I’ve been keeping a log of my internet service, or the lack thereof, and sending a copy when I pay my monthly Comcast internet/phone bill. After several weeks of futile mis-negotiations, a technician came to the house. Suggested I allow him to install a Comcast router to replace my router. He had a router “in the truck”.
Couple of weeks later I get a letter from Comcast saying their records show that I have recently downgraded my service (false) and that I had equipment attached to my account that was no longer in use. Further, I should arrange to return the equipment within 14 days to avoid penalties.
May 3 I made a trip to the Comcast office. What’s this all about? After scrutinizing her computer screen, which I could not see, the clerk said that what the letter meant was that I needed to exchange my router and modem for new one-piece hardware. “Do you think you can do that, or shall I send out a technician?” she said, implying that any dummy could change the equipment. I said I could probably do it, but I wanted to wait until Monday.
On Monday this week, I carefully made a drawing of all the cords and where they were connected. With finger pressure I dis-connected all the cords except the cable fastened to a wall outlet. T he modem connection was about two inches long and had two hexagonal nuts – which one to turn?
I set out for the Comcast office, told the clerk I was not able to unfasten the cable cord. “You have a wrench, don’t you?” I contemplated for a few seconds the application of a wrench to the task, which gave her time to ask, “In your tool box?” She hadn’t mentioned a tool box when she suggested I could change the equipment.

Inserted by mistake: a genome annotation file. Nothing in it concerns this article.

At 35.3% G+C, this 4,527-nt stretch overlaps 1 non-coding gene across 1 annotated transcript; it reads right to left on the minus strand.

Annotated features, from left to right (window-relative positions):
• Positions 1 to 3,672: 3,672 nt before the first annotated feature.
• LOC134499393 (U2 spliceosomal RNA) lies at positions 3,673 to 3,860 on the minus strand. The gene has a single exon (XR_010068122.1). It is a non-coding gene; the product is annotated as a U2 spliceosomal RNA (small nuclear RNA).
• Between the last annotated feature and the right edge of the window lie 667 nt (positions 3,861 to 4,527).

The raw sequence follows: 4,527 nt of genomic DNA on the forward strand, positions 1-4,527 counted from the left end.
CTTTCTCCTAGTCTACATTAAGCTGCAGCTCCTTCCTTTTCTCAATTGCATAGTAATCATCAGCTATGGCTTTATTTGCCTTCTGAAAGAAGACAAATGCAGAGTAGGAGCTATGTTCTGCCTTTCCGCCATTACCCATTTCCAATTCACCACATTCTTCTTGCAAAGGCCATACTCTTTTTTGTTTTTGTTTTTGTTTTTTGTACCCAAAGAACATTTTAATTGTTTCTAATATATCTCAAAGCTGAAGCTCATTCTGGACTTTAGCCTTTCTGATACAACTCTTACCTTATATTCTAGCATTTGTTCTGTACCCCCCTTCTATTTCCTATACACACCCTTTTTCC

She couldn’t tell me which nut to disconnect on the modem side, but I decided I could probably use pliers to unfasten the wall side. This time I actually have to get down on the floor, This time I actually have to get down on the floor, easy enough – with one replacement knee, it’s the getting up again that presents a challenge.
Second trip to Comcast office, this time with router, modem, and various dangling cords. The clerk disappeared into the supply area and returned with an eMTA (I learned when I had to sign for it). I have an ominous feeling when I see a single, poorly copied sheet of instructions. At home I manage to find the right connections for all the cords – getting up from the floor again is no easier than the first time. Turn on the computer. I cannot make the screen match what I see on the instruction sheet.
Third trip to Comcast. I want to talk to the same clerk. Foolishly, I think that she reward my honest efforts with an early (priority?) schedule for a technician’s visit. I wait endlessly while a 250-pound woman with four children under seven argues about getting reconnected again. I finally yield to the clerk’s suggestion that I allow the second clerk to handle the matter.
The second clerk is cold-eyed and unsympathetic. A plea for priority only heightens her disdain. No technician is available until Wednesday, when I have commitments. Also on Thursday. Friday 8 to 10 a.m. will be the earliest. She promises that the technician will call before arriving. I ask how the technician can call me since I have also lost my telephone service. “What is your other number?” she asks. I have no other number.
The technician arrived shortly after 9 a.m. He carried an eMTA in his hand. The first thing he said when he looked at the eMTA I had tried to install was, “They gave you the wrong one.”